Meetings consume too much of our lives. And, as we’ve discussed before, when you measure the outcome of a meeting with action steps, you realize that many meetings yield…nothing.
The ultimate irony is that the infamous “ team meetings” are most often held in the morning when we are most productive. When a meeting commences, everyone’s process grinds to a halt. Some people claim to get most of their work done every day before noon. While meetings are helpful in getting us on track, the COST of meeting is frequently underestimated. Whenever possible, we should cancel meetings when the agenda is lacking.
But alas, meetings are still necessary. People need to connect and discuss certain issues. One best practice we have observed in the field is calling “standing meetings” – meetings in which people gather and remain standing. The tendency to sit back and reiterate points - commentate rather than content-make - dwindles as people get weak in the knees. Standing meetings become more actionable.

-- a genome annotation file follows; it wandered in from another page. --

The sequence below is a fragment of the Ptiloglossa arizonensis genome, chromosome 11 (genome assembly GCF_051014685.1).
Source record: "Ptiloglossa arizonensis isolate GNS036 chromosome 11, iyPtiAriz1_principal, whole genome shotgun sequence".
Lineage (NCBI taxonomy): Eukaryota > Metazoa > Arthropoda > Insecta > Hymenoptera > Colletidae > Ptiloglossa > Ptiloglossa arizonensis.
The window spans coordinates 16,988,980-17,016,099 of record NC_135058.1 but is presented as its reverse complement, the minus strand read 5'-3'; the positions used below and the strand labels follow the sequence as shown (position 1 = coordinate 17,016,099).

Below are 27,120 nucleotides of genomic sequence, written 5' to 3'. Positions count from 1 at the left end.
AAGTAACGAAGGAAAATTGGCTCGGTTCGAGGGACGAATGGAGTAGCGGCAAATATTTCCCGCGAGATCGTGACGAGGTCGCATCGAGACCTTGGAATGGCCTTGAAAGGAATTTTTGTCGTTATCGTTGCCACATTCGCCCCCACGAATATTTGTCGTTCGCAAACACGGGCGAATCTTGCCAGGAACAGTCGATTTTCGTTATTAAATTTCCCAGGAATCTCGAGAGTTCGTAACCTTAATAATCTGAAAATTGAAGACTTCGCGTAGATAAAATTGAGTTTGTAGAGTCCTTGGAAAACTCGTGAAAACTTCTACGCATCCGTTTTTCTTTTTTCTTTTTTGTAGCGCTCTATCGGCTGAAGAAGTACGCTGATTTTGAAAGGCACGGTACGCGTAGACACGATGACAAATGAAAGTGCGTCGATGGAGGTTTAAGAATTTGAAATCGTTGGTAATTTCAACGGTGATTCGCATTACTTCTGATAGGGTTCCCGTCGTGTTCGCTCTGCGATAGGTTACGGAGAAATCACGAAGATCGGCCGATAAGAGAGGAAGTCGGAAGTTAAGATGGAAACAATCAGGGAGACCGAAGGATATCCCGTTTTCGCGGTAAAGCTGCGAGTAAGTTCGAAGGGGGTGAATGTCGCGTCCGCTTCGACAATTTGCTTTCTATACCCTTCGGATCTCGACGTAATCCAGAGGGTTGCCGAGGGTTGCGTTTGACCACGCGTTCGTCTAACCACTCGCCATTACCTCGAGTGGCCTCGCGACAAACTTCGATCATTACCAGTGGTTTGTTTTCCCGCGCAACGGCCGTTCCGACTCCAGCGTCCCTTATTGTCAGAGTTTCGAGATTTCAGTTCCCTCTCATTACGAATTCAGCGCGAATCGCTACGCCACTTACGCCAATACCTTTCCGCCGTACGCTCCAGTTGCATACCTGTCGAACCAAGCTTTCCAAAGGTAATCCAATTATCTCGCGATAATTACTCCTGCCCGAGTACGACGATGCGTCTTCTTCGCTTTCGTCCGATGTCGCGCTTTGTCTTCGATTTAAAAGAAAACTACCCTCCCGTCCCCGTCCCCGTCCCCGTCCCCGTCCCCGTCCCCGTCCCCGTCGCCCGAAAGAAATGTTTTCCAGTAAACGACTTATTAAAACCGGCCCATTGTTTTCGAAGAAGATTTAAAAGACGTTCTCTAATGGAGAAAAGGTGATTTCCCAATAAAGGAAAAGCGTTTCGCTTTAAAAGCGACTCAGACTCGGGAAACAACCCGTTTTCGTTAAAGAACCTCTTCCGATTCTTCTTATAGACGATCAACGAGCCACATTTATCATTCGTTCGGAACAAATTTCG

Most impromptu meetings that are called to quickly catch up on a project or discuss a problem can happen in 10 minutes or less. However, when they are scheduled in formal calendar programs, they tend to be set in 30 or 60 minute increments. Why? Just because it is the default calendar setting! Ideally, meetings should just have a start time and end as quickly as they can.
The pundits will cry, “how about meetings that are called to generate buy-in and build culture.” Well, these meetings are important, but their purpose should be transparent. Most often, leaders call meetings out of their own insecurity. If you don’t know what is going on with your team, the easiest and most comforting solution is to call a meeting.
Next time you make the expensive decision to call a meeting, be clear with the purpose and consider making it a standing meeting.
Behance articles and tips are adapted from the writing and research of Scott Belsky and the Behance team. Behance runs the Behance Creative Network , the Creative Jobs List, and develops knowledge, products, and services that help creative professionals make ideas happen. All information © Scott Belsky, Behance LLC